However, metrics for measuring progress on levelling up should be geared towards local outcomes to ensure successful delivery.

3. Nationalising the railways

Shadow Transport Secretary Louise Haigh committed to the nationalisation of rail. As rail infrastructure is already in public ownership, this would apply to service provision and operation.

The intention behind nationalising the rail network and bringing it back into public ownership would be to improve services for customers and reduce fares.

Operators would be brought into public ownership gradually as contracts expire.

Over the past few years, it’s been unclear whether this was outright Labour policy, however Haigh and Starmer clearly outlined the need to “put the public back in control of the essential public transport they depend upon”.

Other key announcements relating to rail included plans to build an Elizabeth line for the North and deliver Northern Powerhouse Rail and HS2 in full.

ICE’s position

As previously outlined in the ICE’s discussion paper, ‘Potential implications of the nationalisation of infrastructure’, ultimately, whether services are in public or private ownership, a long-term approach to asset management and investment is needed. This approach must be supported by sensible regulation, good governance and accountability to ensure best value for consumers.

Nationalisation of rail would have marginal short-term impacts, but in the longer term, an integrated network could improve decision-making and efficiency.

3. National Wealth Fund

The Shadow Chancellor, Rachel Reeves, announced that the Labour Party would create a new £8 billion fund to invest in and grow green industries such as carbon capture and storage (CCS), hydrogen, electric vehicles and low emission steel plants.

This fund would combine public and private funding, as well as proceeds from a windfall tax on the oil and gas sector.

Similar to the UK Infrastructure Bank, the shared wealth fund structure means that when the government invests in new industries, in partnership with business, the public will own a share of that wealth. Therefore, the taxpayer will get a return on that investment.

Initial projects include:

  • eight new battery factories,
  • six clean steel plants,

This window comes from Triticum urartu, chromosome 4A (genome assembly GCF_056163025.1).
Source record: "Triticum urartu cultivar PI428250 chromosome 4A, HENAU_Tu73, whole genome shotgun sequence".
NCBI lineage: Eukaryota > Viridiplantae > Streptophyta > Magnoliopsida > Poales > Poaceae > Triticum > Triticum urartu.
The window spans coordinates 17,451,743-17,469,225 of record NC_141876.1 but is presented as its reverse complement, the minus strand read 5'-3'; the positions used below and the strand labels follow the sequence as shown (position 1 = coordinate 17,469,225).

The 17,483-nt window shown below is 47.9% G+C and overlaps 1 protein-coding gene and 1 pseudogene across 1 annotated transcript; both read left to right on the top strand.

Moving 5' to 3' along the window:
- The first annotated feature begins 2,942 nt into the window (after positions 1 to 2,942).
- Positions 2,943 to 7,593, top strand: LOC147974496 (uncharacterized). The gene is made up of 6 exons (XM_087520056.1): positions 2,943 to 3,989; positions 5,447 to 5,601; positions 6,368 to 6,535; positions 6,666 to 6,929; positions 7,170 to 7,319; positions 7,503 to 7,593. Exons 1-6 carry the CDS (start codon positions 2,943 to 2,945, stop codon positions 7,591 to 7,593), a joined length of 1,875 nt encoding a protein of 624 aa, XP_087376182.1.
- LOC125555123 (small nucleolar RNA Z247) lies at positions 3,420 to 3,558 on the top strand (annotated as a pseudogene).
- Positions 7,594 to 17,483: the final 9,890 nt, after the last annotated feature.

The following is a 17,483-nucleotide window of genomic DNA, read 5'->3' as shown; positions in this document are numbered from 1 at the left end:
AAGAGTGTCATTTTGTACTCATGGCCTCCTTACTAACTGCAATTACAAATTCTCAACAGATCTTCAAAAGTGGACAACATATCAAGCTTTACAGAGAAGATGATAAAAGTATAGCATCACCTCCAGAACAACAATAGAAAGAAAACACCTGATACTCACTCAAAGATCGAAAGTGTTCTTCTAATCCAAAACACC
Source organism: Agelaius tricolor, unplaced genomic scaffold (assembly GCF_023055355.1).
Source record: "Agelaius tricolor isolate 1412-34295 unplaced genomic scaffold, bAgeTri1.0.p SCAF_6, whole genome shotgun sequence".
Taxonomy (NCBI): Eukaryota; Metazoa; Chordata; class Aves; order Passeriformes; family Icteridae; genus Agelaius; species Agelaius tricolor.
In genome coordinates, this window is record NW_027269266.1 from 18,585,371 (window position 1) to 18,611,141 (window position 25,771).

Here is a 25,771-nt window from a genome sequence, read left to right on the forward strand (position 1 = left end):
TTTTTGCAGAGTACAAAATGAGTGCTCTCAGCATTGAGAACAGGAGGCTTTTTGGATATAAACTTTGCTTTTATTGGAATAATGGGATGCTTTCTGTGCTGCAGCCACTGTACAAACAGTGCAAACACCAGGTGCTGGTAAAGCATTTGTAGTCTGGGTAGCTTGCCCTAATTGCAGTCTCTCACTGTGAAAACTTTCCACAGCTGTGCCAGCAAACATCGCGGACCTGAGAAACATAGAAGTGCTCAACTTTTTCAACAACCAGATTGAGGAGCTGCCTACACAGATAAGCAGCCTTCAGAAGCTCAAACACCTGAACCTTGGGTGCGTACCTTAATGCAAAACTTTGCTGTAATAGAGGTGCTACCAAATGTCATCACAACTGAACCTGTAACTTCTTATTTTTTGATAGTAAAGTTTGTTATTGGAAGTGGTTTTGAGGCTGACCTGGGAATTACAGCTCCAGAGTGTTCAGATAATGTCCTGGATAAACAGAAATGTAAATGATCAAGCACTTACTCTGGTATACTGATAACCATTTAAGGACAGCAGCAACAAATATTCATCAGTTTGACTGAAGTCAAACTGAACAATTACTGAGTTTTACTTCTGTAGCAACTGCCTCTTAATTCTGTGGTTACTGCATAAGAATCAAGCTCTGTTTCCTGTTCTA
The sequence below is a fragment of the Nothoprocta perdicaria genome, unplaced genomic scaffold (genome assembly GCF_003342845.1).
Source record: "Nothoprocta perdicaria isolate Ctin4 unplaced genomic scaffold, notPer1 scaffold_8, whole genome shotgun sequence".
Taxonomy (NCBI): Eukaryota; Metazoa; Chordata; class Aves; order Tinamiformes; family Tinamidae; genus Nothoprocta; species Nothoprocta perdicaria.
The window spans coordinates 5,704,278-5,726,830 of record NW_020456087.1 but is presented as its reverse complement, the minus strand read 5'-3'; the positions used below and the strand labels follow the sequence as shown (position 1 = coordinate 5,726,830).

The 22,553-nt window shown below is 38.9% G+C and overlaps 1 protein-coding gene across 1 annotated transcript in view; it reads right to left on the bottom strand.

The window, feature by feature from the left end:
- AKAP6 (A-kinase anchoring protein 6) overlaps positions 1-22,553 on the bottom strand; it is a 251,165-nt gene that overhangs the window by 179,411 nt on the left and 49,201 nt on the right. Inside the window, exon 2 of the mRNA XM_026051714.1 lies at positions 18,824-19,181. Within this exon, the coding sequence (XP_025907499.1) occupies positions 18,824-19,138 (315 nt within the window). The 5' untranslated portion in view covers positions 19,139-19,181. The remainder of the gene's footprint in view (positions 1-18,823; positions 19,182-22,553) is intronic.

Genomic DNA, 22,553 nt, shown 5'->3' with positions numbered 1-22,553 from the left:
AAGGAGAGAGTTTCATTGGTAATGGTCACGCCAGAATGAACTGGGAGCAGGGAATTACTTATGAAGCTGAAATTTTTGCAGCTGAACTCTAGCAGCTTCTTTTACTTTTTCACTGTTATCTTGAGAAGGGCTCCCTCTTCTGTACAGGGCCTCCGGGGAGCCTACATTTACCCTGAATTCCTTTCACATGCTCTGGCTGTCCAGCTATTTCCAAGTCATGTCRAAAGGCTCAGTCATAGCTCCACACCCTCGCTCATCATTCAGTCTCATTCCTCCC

• nine renewable-ready ports for offshore wind deployment,
  • the world’s largest hydrogen electrolyser plant, and
  • net-zero industrial clusters in every region of the country.

ICE’s position

The ICE has long argued for a UK Infrastructure Bank as a key element of the country’s strategic infrastructure framework.

Both the bank and the National Wealth Fund offer opportunities to strengthen longer-term, strategic decision-making, and guide future infrastructure planning and investment.

5. Industrial Strategy

Labour’s new Industrial Strategy was set out by Jonathan Reynolds, Shadow Secretary of State for Business, Energy and Industrial Strategy.

The Industrial Strategy has four key missions:

  • delivering clean power by 2030
  • harnessing data for the public good
  • caring for the future
  • building a more resilient economy

The document is a starting point for further conversations with business, from which more detailed policy plans will be developed.

One policy already agreed upon is to place an Industrial Strategy Council on a statutory footing.

The council would help end situations where long-term plans do not survive political cycles, which makes it difficult for businesses to take decisions about their future investment.

ICE’s position

Well-functioning infrastructure, good rates of investment and skilled people mean higher levels of productivity.

The new Industrial Strategy from Labour is an important step in the right direction in ending a short-term approach to planning.

In case you missed it

  • Laura Cunliffe-Hall, interim lead policy manager at ICE